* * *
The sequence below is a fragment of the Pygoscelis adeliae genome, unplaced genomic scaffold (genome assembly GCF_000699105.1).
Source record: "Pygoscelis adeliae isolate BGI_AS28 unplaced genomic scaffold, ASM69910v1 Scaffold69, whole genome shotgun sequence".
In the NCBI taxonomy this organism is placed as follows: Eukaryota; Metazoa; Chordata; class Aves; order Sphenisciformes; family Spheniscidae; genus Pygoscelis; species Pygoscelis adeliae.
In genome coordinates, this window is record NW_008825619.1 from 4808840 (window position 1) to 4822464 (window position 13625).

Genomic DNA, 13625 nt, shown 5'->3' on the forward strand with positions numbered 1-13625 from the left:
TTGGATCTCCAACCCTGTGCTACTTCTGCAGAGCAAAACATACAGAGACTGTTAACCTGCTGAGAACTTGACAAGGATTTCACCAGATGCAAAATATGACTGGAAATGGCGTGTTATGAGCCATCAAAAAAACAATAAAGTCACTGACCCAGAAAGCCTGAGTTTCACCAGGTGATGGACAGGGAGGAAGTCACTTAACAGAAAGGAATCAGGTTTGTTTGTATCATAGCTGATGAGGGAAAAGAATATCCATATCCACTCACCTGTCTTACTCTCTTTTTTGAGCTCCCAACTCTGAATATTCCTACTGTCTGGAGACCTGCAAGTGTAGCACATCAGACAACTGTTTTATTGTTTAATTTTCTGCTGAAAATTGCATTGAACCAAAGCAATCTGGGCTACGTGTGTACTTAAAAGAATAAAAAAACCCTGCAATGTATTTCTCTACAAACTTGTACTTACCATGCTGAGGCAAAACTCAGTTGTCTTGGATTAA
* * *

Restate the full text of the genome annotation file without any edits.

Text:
The sequence below is a fragment of the Pygoscelis adeliae genome, unplaced genomic scaffold (genome assembly GCF_000699105.1).
Source record: "Pygoscelis adeliae isolate BGI_AS28 unplaced genomic scaffold, ASM69910v1 Scaffold69, whole genome shotgun sequence".
In the NCBI taxonomy this organism is placed as follows: Eukaryota; Metazoa; Chordata; class Aves; order Sphenisciformes; family Spheniscidae; genus Pygoscelis; species Pygoscelis adeliae.
In genome coordinates, this window is record NW_008825619.1 from 4808840 (window position 1) to 4822464 (window position 13625).

Genomic DNA, 13625 nt, shown 5'->3' on the forward strand with positions numbered 1-13625 from the left:
TTGGATCTCCAACCCTGTGCTACTTCTGCAGAGCAAAACATACAGAGACTGTTAACCTGCTGAGAACTTGACAAGGATTTCACCAGATGCAAAATATGACTGGAAATGGCGTGTTATGAGCCATCAAAAAAACAATAAAGTCACTGACCCAGAAAGCCTGAGTTTCACCAGGTGATGGACAGGGAGGAAGTCACTTAACAGAAAGGAATCAGGTTTGTTTGTATCATAGCTGATGAGGGAAAAGAATATCCATATCCACTCACCTGTCTTACTCTCTTTTTTGAGCTCCCAACTCTGAATATTCCTACTGTCTGGAGACCTGCAAGTGTAGCACATCAGACAACTGTTTTATTGTTTAATTTTCTGCTGAAAATTGCATTGAACCAAAGCAATCTGGGCTACGTGTGTACTTAAAAGAATAAAAAAACCCTGCAATGTATTTCTCTACAAACTTGTACTTACCATGCTGAGGCAAAACTCAGTTGTCTTGGATTAA